Dr. Erika Hamilton Explains Breast Cancer Breakthrough on Michaela, Headline News, CNN

Dr. Erika Hamilton Explains Breast Cancer Breakthrough on Michaela, Headline News, CNN


(whooshing) – Tens of thousands of women diagnosed with early breast cancer may not need to undergo chemotherapy. A study just published in the New England Journal of Medicine found by using genetic testing on tumors doctors could determine whether or not a patient required chemotherapy. That could mean as many as 70% of women who had early stages of one of the most common
forms of breast cancer, may not need chemo after all
as part of their treatment. No chemotherapy means patients won’t have to
experience some side effects like nausea, hair loss
or weakened immune system or perhaps even worse,
bone loss and osteoporosis. We have a doctor here
to speak to us about it, Doctor Erika Hamilton, she’s the director of the Breast Cancer and Gynocologic Cancer Research Program at the Sarah Cannon Research Institute. So I’m glad you could join
us from Chicago, doctor. I could imagine this headline reaches us and we think this is big, especially if we have people in our family that have either undergone
surgery or chemotherapy, but I’m sure it’s even
bigger news in your world. Tell us the impact of this. – Yeah, you’re exactly right McKayla, it’s huge news, it’s
really groundbreaking. So this was a trial called TAILORx and it randomized 10,000 women volunteers who had hormonally driven
early stage breast cancers. We used a test called the Oncotype DX, which is a test that we’ve been using for several years actually that classifies women into low risk, where they don’t need chemotherapy or high risk, where they know they do, and what this study looked at is those that fell in the
intermediate or the middle bucket, which is about 70% of patients. And it randomized them
either to get chemotherapy or to get endocrine therapy,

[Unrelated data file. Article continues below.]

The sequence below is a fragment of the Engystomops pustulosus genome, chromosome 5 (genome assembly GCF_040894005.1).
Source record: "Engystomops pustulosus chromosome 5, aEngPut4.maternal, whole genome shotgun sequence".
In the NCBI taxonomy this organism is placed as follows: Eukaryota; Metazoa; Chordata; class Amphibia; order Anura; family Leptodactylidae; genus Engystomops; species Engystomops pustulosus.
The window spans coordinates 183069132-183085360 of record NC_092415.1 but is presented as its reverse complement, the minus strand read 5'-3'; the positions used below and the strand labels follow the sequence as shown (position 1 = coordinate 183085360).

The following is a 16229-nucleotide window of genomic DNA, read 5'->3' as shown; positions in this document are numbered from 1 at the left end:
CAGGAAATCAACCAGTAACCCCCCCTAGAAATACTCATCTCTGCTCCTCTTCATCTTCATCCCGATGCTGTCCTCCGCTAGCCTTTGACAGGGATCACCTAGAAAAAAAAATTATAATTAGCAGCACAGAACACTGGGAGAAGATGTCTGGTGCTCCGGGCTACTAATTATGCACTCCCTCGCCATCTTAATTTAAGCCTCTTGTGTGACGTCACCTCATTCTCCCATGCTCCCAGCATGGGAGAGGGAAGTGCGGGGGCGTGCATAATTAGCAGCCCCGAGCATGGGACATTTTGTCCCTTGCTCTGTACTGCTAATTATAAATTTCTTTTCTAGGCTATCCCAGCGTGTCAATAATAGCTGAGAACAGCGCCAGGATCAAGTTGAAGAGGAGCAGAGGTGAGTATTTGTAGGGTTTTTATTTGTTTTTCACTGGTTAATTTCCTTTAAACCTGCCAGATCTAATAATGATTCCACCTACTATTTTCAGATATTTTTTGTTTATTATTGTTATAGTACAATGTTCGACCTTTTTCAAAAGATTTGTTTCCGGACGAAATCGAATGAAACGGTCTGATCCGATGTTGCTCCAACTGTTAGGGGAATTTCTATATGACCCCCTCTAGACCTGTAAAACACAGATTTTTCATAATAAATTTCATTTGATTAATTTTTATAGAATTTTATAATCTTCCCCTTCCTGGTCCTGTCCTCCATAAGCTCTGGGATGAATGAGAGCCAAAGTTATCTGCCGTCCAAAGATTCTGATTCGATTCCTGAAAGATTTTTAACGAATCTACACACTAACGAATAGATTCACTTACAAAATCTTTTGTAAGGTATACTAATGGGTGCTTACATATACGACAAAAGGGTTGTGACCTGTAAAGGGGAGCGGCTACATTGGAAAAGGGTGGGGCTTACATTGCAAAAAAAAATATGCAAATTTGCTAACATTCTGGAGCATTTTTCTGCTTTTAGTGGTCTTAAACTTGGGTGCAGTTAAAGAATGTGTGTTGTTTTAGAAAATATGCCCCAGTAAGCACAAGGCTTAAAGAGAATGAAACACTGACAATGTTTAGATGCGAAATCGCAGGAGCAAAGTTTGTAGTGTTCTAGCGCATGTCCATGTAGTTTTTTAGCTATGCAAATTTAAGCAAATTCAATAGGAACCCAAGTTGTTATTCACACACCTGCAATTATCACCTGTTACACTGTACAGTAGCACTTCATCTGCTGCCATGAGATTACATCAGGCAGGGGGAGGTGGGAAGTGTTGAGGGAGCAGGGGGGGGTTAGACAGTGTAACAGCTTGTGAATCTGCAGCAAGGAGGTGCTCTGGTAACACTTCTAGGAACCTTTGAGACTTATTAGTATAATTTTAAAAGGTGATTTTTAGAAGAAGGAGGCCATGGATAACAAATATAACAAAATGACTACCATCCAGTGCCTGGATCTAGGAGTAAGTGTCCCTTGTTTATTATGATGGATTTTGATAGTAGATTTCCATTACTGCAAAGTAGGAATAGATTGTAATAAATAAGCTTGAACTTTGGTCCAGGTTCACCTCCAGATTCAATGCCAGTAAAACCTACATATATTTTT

the hormone pill, alone. And it showed that for the
vast majority of these women, they didn’t need the chemotherapy. – That’s astounding, when you think that that
middle bucket was 70% of women. So let’s talk about it, that does mean there are
still a portion of women or people that have been diagnosed that are going to require chemotherapy. – That’s correct. We know that the women that are
in the high risk category do. And so most of the women
in the intermediate we know now don’t. There was a caveat, those women
that are particularly young, less than 50-years old, unless they were in the very low portion of that intermediate bucket, they still did need chemotherapy. So for the very young women, this still may not completely
spare them from chemotherapy, but again, this means for
early stage breast cancer almost 70% of women probably don’t need chemotherapy anymore. So this is probably about
60,000 women in the U.S. a year that now will be spared chemotherapy. – Yeah, if you know anybody, you
know that it takes a lot out of you. That kind of treatment really does mentally, physically, emotionally. But let’s ask one quick, last
final question Dr. Hamilton, there are women right now that are in the midst of their
treatment with oncologists, they’re either on their
way to an appointment, they’re sitting in the waiting
room, waiting to go in, they’re midstream, what
happens in those cases? – Yeah, I think that’s a conversation for that individual woman and her doctor. This is an initiative that’s
across oncology right now, personalized medicine. We’re really trying to
tailor the individual results with individual treatment for patients and not using the cookie cutter,
one size fits all approach. So it’s a win for the
health care community and it’s certainly a win for patients and I think very generous for these women that volunteered for this trial to help all women moving forward. – We’re glad to hear that because it certainly
feels intensely personal when you’re goin’ through it and it’s nice to know you’re gonna have that
care tailored to you. Dr. Erika Hamilton, thank
you so much for joining me and sharing your expertise. – Thank you so much for having me. – Absolutely.

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